This amendment does exactly that. It takes the order under Clause 87 out of the list of orders referred to in Clause 97(4) which lists those amendments which are not subject to parliamentary procedure.

Orders relating to fees under Clause 87 would then fall to be covered by Clause 97(5) which applies the negative resolution procedure to all statutory instruments not otherwise dealt with. As the Government have not put down their own amendment I hope that they will accept ours. I, too, support the noble Baroness, Lady Anelay, in her Amendments Nos. 144A and 145.

Lord Bassam of Brighton: I think that I shall make noble Lords happier, though I feel rather mean because I believe that my noble friend Lady Scotland should be doing so having toiled as long as she has today.

I shall work through each of the amendments in turn. Amendment No. 144A is similar to an amendment tabled earlier in Committee. On that occasion, I said to the noble Lord, Lord Goodhart—at col. 658 of the Official Report of 11th February 2003—that it was the Government's intention to follow the recommendation of the Select Committee on Delegated Powers and Regulatory Reform with regard to Clauses 68 and 75.

The Select Committee on Delegated Powers and Regulatory Reform reported that it was not satisfied that the Government had made the case for the negative

27 Mar 2003 : Column 1018

resolution procedure in those clauses. As a consequence, in January the Lord Chancellor responded to the noble Lord, Lord Dahrendorf, stating that he accepted the recommendation and would consider an appropriate amendment to the clause.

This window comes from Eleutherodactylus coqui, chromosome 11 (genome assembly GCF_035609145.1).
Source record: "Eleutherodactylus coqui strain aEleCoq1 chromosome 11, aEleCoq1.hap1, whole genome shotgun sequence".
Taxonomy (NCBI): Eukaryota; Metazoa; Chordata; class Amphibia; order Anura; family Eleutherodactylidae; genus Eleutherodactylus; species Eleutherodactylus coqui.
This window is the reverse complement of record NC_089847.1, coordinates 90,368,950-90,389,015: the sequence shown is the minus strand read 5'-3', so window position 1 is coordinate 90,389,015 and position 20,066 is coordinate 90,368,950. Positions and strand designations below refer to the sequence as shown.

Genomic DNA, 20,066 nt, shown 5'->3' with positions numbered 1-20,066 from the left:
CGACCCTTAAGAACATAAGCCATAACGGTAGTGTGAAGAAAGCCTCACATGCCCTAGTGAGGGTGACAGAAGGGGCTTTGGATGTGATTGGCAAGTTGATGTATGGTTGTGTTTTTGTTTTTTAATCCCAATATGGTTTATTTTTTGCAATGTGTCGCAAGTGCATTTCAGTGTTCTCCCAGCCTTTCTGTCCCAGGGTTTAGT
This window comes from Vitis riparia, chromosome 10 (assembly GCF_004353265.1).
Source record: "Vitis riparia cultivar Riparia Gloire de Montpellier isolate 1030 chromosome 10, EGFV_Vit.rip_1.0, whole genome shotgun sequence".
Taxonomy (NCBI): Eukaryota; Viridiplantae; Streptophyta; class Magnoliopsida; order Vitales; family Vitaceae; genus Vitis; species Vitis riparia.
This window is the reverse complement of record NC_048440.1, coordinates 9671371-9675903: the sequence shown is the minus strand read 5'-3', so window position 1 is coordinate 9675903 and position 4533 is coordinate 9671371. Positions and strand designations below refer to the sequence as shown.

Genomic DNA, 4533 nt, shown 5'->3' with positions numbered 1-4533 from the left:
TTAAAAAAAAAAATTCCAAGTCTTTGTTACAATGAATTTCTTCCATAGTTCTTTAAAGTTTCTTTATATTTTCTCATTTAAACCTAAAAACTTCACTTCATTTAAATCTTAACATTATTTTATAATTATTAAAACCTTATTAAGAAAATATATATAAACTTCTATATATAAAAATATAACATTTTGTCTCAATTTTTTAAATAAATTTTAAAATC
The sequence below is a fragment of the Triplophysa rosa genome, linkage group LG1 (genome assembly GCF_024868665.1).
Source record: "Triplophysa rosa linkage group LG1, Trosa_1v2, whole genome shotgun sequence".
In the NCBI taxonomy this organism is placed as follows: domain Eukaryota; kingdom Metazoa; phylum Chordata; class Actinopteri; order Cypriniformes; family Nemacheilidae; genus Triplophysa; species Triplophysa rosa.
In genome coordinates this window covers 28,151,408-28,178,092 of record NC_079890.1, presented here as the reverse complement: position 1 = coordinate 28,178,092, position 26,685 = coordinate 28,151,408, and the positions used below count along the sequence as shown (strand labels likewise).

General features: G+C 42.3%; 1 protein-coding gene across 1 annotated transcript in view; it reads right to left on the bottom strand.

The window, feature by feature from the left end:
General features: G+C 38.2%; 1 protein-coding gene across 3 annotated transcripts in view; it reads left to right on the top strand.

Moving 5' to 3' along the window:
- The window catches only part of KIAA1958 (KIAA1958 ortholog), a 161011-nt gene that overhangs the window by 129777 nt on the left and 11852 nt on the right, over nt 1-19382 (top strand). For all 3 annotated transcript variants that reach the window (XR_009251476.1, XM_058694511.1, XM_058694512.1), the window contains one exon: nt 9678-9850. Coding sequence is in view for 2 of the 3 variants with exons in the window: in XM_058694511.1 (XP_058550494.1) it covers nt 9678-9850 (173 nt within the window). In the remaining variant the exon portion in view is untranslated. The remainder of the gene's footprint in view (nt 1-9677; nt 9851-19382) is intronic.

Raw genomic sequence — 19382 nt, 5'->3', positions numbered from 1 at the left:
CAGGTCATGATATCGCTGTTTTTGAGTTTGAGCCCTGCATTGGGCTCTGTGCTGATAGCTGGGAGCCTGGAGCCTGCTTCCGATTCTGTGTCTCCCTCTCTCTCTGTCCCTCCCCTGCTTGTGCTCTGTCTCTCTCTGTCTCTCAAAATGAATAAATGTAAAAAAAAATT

I want to reassure noble Lords once again that this remains the Government's intention. We shall bring forward an amendment to the Bill on Report addressing the issue. The amendment will provide that any order made under these clauses to amend or repeal primary legislation would be subject to the affirmative resolution procedure. I hope that the noble Baroness will feel able to withdraw her amendment.

The effect of Amendment No. 145 would be to make the first order made under Clause 8 setting up local justice areas subject to the negative resolution procedure. We are grateful to noble Lords for raising the matter. If the amendment has been prompted by concerns that the Lord Chancellor would radically alter local boundaries when making the first order under Clause 8, then the amendment is unnecessary. I can assure noble Lords once again that the boundaries of local justice areas will be the same as those of petty session areas when the new arrangements set out in the Bill come into operation.